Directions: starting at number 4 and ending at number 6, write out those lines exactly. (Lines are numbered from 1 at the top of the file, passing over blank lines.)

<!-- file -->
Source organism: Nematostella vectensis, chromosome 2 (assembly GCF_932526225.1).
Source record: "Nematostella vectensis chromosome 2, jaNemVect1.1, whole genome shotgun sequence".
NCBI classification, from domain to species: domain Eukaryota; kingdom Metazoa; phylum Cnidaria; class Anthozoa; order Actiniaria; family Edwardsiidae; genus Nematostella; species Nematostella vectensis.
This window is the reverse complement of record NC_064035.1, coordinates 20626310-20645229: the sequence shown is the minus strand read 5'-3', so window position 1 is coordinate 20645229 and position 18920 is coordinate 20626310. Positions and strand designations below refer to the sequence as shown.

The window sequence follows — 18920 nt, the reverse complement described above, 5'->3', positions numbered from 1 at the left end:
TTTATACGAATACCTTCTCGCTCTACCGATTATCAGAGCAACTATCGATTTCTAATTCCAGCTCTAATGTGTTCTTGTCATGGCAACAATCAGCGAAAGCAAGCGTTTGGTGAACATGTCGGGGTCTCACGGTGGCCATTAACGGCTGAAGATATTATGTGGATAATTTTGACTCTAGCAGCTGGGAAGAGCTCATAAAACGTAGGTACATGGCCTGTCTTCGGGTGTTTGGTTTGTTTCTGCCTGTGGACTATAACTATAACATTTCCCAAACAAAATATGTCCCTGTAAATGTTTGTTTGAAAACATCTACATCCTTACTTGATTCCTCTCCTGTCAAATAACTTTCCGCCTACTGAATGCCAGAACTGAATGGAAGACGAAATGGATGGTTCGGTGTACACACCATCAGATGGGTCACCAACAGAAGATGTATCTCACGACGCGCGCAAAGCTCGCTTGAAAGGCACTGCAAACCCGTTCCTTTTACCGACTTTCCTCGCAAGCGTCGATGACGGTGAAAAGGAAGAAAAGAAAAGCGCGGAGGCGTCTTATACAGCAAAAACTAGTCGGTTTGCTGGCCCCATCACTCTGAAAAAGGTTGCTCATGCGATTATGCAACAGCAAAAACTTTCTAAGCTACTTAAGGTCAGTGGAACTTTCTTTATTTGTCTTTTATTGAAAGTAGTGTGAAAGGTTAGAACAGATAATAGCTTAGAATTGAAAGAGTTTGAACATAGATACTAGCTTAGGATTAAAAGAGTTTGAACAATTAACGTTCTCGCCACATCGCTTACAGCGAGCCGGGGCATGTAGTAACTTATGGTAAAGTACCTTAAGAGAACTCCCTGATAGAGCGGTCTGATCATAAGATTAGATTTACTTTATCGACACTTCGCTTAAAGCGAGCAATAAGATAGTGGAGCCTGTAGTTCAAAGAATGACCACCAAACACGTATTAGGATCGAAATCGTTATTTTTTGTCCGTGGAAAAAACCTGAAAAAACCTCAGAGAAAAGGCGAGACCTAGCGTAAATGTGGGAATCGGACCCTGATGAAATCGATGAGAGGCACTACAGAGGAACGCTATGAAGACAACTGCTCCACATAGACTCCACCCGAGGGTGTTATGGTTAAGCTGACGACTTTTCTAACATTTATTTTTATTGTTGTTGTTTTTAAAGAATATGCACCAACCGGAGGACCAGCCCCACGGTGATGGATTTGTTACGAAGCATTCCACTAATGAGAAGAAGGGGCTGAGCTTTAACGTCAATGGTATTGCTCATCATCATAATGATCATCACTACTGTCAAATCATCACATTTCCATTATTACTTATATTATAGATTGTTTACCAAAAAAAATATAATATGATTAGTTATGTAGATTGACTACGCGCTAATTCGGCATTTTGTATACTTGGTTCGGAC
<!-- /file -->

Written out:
This window is the reverse complement of record NC_064035.1, coordinates 20626310-20645229: the sequence shown is the minus strand read 5'-3', so window position 1 is coordinate 20645229 and position 18920 is coordinate 20626310. Positions and strand designations below refer to the sequence as shown.

The window sequence follows — 18920 nt, the reverse complement described above, 5'->3', positions numbered from 1 at the left end:
TTTATACGAATACCTTCTCGCTCTACCGATTATCAGAGCAACTATCGATTTCTAATTCCAGCTCTAATGTGTTCTTGTCATGGCAACAATCAGCGAAAGCAAGCGTTTGGTGAACATGTCGGGGTCTCACGGTGGCCATTAACGGCTGAAGATATTATGTGGATAATTTTGACTCTAGCAGCTGGGAAGAGCTCATAAAACGTAGGTACATGGCCTGTCTTCGGGTGTTTGGTTTGTTTCTGCCTGTGGACTATAACTATAACATTTCCCAAACAAAATATGTCCCTGTAAATGTTTGTTTGAAAACATCTACATCCTTACTTGATTCCTCTCCTGTCAAATAACTTTCCGCCTACTGAATGCCAGAACTGAATGGAAGACGAAATGGATGGTTCGGTGTACACACCATCAGATGGGTCACCAACAGAAGATGTATCTCACGACGCGCGCAAAGCTCGCTTGAAAGGCACTGCAAACCCGTTCCTTTTACCGACTTTCCTCGCAAGCGTCGATGACGGTGAAAAGGAAGAAAAGAAAAGCGCGGAGGCGTCTTATACAGCAAAAACTAGTCGGTTTGCTGGCCCCATCACTCTGAAAAAGGTTGCTCATGCGATTATGCAACAGCAAAAACTTTCTAAGCTACTTAAGGTCAGTGGAACTTTCTTTATTTGTCTTTTATTGAAAGTAGTGTGAAAGGTTAGAACAGATAATAGCTTAGAATTGAAAGAGTTTGAACATAGATACTAGCTTAGGATTAAAAGAGTTTGAACAATTAACGTTCTCGCCACATCGCTTACAGCGAGCCGGGGCATGTAGTAACTTATGGTAAAGTACCTTAAGAGAACTCCCTGATAGAGCGGTCTGATCATAAGATTAGATTTACTTTATCGACACTTCGCTTAAAGCGAGCAATAAGATAGTGGAGCCTGTAGTTCAAAGAATGACCACCAAACACGTATTAGGATCGAAATCGTTATTTTTTGTCCGTGGAAAAAACCTGAAAAAACCTCAGAGAAAAGGCGAGACCTAGCGTAAATGTGGGAATCGGACCCTGATGAAATCGATGAGAGGCACTACAGAGGAACGCTATGAAGACAACTGCTCCACATAGACTCCACCCGAGGGTGTTATGGTTAAGCTGACGACTTTTCTAACATTTATTTTTATTGTTGTTGTTTTTAAAGAATATGCACCAACCGGAGGACCAGCCCCACGGTGATGGATTTGTTACGAAGCATTCCACTAATGAGAAGAAGGGGCTGAGCTTTAACGTCAATGGTATTGCTCATCATCATAATGATCATCACTACTGTCAAATCATCACATTTCCATTATTACTTATATTATAGATTGTTTACCAAAAAAAATATAATATGATTAGTTATGTAGATTGACTACGCGCTAATTCGGCATTTTGTATACTTGGTTCGGAC